Cosmopolis by Don DeLillo

I saw the trailer for this recent Cronenberg offering and didn’t get around to seeing it in the cinema and at the time I didn’t realise that it was based on a Don DeLillo book of the same name. At just a couple of hundred pages long this is a racing read and appears to be dying for the film adaptation especially by someone who brought us A History of Violence and Eastern Promises .

The story turns on a day in the life of Eric Packer, 28, multi billionaire asset manager who we join on a mission to get a haircut. His obscene wealth is no protection from the rioting city or the looming menace of a possible death threat – it does in fact make him a target.

As a Londoner I found a lot to enjoy in this book which shows a picture of city living with its noise, claustrophobia, business and loneliness. DeLillo’s summation of city dwellers as “stunted humans in the shadow of the underwear gods that adorn (…) the soaring billboards” perfectly describes how I feel walking down Oxford Street.

Eric’s mental aloofness does not make him immune to the gnawing ennui that can take hold of the super-rich, “It was hard for him to say something he hadn’t already said, words arranged in the same tedious sequence, a thousand times before.” This is surely a common feeling for those at the top; when you can buy anything one day even that can lose its charm. Packer reminds me of some ancient god from mythology who is bored with his lot in heaven and chooses to disguise himself as one of us so he can walk among the mere mortals and take part in all the feelings humans do. He seeks a multitude of sensorial experiences throughout the book, endlessly searching for meaning and newness – looking to feel something real. When Eric finds his life may really be under threat he finds himself drawn to the business of living at last; mirroring the well accepted idea that only when faced with death can you really appreciate life and how short it is.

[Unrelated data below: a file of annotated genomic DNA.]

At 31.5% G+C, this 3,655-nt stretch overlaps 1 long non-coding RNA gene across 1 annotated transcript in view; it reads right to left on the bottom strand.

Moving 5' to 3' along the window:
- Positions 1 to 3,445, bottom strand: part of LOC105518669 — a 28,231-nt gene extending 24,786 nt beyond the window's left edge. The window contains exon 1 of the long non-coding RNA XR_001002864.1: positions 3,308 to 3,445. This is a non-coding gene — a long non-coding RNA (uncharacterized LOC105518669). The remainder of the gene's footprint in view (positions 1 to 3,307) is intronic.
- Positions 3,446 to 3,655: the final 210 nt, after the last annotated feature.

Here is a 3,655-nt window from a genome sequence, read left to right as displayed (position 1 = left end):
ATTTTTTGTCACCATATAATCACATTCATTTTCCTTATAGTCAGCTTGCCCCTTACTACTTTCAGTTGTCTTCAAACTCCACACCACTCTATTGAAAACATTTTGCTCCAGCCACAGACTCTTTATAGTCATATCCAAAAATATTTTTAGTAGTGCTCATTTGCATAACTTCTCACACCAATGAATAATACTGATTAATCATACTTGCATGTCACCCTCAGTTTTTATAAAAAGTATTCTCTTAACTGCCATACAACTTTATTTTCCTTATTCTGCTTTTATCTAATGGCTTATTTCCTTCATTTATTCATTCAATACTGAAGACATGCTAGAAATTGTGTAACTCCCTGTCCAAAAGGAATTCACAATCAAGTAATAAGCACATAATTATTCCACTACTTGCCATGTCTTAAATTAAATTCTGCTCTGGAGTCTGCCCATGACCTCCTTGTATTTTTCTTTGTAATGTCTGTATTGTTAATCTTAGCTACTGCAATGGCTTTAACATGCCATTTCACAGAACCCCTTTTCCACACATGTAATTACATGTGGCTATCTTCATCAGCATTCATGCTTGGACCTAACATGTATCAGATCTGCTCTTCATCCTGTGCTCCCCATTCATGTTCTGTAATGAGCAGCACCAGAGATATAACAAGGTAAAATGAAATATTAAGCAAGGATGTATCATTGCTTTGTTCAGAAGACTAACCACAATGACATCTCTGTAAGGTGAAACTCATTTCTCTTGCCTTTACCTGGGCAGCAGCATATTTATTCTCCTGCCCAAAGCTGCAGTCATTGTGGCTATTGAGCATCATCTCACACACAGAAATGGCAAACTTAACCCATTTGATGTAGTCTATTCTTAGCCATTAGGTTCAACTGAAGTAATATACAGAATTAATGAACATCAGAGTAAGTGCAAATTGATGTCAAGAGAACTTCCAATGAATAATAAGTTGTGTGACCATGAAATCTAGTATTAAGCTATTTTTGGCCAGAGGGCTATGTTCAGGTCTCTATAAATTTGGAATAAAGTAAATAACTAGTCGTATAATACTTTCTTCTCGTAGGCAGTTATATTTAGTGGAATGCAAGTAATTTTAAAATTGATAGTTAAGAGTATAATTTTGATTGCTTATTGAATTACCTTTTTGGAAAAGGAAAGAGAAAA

You may find yourself at times bemoaning the sentiments of Packer’s chief of technology, “do you get the feeling sometimes that you don’t know what’s going on?” but that is part of the charm of this tale. It is packed with philosophical questions for the modern age and offers some answers but mostly leaves it up to you to ponder. DeLillo deals with susto (soul loss) in the face of extremes of wealth and poverty and I found myself wanting to underline sentences because time and again he produces that magic which only a good storyteller can; when they seem to put into words perfectly that feeling you have had – making you pause and say “yes that’s it, that is it”.

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